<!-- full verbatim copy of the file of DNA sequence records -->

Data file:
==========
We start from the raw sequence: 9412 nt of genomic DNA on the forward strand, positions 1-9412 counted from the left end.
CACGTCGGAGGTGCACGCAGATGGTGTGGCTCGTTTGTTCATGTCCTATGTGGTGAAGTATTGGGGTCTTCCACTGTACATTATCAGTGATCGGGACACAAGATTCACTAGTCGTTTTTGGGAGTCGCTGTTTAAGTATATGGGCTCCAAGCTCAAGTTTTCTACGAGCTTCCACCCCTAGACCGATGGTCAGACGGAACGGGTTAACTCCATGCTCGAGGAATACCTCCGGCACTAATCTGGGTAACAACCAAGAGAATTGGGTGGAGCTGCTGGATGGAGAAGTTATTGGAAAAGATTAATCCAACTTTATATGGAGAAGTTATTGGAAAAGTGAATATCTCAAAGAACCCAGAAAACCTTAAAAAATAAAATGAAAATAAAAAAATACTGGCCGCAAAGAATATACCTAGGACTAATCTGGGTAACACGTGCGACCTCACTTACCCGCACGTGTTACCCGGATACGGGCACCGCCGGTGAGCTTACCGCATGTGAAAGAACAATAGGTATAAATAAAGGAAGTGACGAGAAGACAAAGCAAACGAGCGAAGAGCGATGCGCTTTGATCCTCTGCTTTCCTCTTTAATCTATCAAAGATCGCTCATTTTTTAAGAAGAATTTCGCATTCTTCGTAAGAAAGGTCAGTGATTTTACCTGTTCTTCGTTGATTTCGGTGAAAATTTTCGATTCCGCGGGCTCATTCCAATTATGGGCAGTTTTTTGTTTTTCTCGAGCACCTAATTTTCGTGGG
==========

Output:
We start from the raw sequence: 9412 nt of genomic DNA on the forward strand, positions 1-9412 counted from the left end.
CACGTCGGAGGTGCACGCAGATGGTGTGGCTCGTTTGTTCATGTCCTATGTGGTGAAGTATTGGGGTCTTCCACTGTACATTATCAGTGATCGGGACACAAGATTCACTAGTCGTTTTTGGGAGTCGCTGTTTAAGTATATGGGCTCCAAGCTCAAGTTTTCTACGAGCTTCCACCCCTAGACCGATGGTCAGACGGAACGGGTTAACTCCATGCTCGAGGAATACCTCCGGCACTAATCTGGGTAACAACCAAGAGAATTGGGTGGAGCTGCTGGATGGAGAAGTTATTGGAAAAGATTAATCCAACTTTATATGGAGAAGTTATTGGAAAAGTGAATATCTCAAAGAACCCAGAAAACCTTAAAAAATAAAATGAAAATAAAAAAATACTGGCCGCAAAGAATATACCTAGGACTAATCTGGGTAACACGTGCGACCTCACTTACCCGCACGTGTTACCCGGATACGGGCACCGCCGGTGAGCTTACCGCATGTGAAAGAACAATAGGTATAAATAAAGGAAGTGACGAGAAGACAAAGCAAACGAGCGAAGAGCGATGCGCTTTGATCCTCTGCTTTCCTCTTTAATCTATCAAAGATCGCTCATTTTTTAAGAAGAATTTCGCATTCTTCGTAAGAAAGGTCAGTGATTTTACCTGTTCTTCGTTGATTTCGGTGAAAATTTTCGATTCCGCGGGCTCATTCCAATTATGGGCAGTTTTTTGTTTTTCTCGAGCACCTAATTTTCGTGGG